At the end of June, Washington state had 24,624 plug-in electric vehicles registered. Most were in outlying areas of Seattle, with King County accounting for over half those vehicles.

The distribution remains more sparse in the eastern part of the state. Some of those counties overlap with the service territory of Avista Corporation, a utility with natural gas and electric operations in Washington, Idaho and a few pockets of Oregon. Avista estimates there are just 600 electric vehicles in its Washington territory. 

But that doesn’t mean the utility isn’t preparing for an electric future. According to Avista, the utility is seeing growth of about 30 percent year-over-year. Edison Electric Institute, which represents the country’s investor-owned utilities, projects the entire U.S. will have 7 million EVs by 2025. 

Source: Edison Electric Institute

“We see it coming, but there are a lot of uncertainties,” said Rendall Farley, manager of electric transportation at Avista. “Our overall stance and our road map looking ahead is that this is going to be potentially a very important way to better serve our customers in the future. It’s our responsibility to manage the grid the best we can.”

In 2016, the Washington Utilities and Transportation Commission approved Avista’s pilot EV charger program, later extending it through June 2019. The extended initiative -- which Farley said is small compared to those in California, but the right size for the utility's territory -- includes a maximum of 240 residential chargers, 175 at workplaces, 60 public sites installed on commercial property, and 70 DC fast-charging stations. All of the chargers are Avista-owned and -managed. 

The pilot came on the heels of 2015 state legislation that declared utilities “must be fully empowered and incentivized to be engaged in the electrification of our transportation system.”

The experimentation in Washington echoes similar efforts around the country. According to a February white paper from the Edison Electric Institute and a February report from the NC Clean Energy Technology Center at North Carolina State University’s College of Engineering, utilities continue to take seriously the projections of mushrooming EV uptake. In 2017 the NC Clean Energy Technology Center tallied 227 actions related to electric vehicles in 43 states and Washington, D.C., many undertaken by utilities.  

Source: NC Clean Energy Technology Center

By their measure, Washington was the 10th most active state, with a focus on incentives and market development. Those actions include the extension of Avista’s program.

Farley said part of the reason the utility wanted to extend its trial was to squeeze more out of its learning objectives. 

“We proposed the program in a way that was based mostly about learning,” he said. “For the utility, this would position us to understand how EVs would impact the grid and how we could potentially shift people into off-peak [charging periods] in the future, and still keep customers happy.”

Charging infrastructure -- or the perceived lack thereof -- remains a persistent barrier to rapid uptake of EVs. It's one that utilities may be uniquely positioned to tackle.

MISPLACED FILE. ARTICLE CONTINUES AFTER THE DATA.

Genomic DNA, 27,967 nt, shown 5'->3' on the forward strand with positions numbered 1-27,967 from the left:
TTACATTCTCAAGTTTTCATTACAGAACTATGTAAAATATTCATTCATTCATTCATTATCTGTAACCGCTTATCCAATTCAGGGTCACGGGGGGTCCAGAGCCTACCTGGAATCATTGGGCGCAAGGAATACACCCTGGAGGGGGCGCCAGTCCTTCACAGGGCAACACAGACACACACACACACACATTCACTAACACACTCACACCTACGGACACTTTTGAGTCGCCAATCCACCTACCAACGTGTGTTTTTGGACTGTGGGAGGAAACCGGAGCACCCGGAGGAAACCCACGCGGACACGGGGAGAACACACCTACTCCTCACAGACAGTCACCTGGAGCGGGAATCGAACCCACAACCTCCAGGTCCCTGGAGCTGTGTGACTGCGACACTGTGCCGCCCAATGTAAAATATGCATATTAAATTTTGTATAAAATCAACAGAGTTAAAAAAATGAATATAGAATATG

“The organizations that are in the best position to provide [infrastructure access] are the utilities, because their mandate is to serve the public interest,” Brett Hauser at Greenlots, which partnered with Washington on its pilot, told GTM in November.

In its white paper, Edison Electric Institute also noted that a utility’s role in managing the grid, as well as “existing relationships with customers,” puts electric companies in a particularly advantageous position to help proliferate charging. 

That close customer relationship is one reason why Avista chose to own its chargers. 

“That allows us to give the customer peace of mind that there’s someone they can trust doing a good job, getting installation done,” said Farley. “If anything goes badly with the charger, they don’t have to worry about it.”

At the same time, though, Farley said he doesn’t think the Avista model of ownership and management, with sites managing wiring upgrades, is the only viable approach. He said utilities need a variety of business models -- “the more the better” -- to determine what works for customers and a particular region’s load and demand. In other pilots, like those in California, utilities are using a variety of ownership setups. 

A mix of business models, according to Farley, will allow utilities to more fully understand how customers are using chargers -- the key goal of the Washington pilot. 

The same motivations apply in understanding the grid impacts from EVs. 

Avista initially networked chargers to get “a 360-degree view of charging behavior,” but did not control them. The utility is now moving to a demand-response-like model to shift customer behavior unless they opt out. Farley said the utility suspects it can shift 75 percent or more from peak charging load to off-peak without using time-of-use rates or other incentives. 

The NC Clean Energy Technology Center report noted that last year 11 states and Washington, D.C. proposed new rate schedules or changes to existing rate schedules for EVs, including a December proposal from Avista to change DC fast-charging rates from a flat 30 cents per minute to time-dependent rates. Four states introduced bills that would create tariffs to compel off-peak charging. 

In Washington, the state aims to have 50,000 plug-in vehicles on its roads by 2020, a near doubling of its current registrations in just two years. But Farley said Avista will be there to assist. 

“We believe this is the future of transportation,” said Farley. “It behooves us to learn how we can best serve the customer.”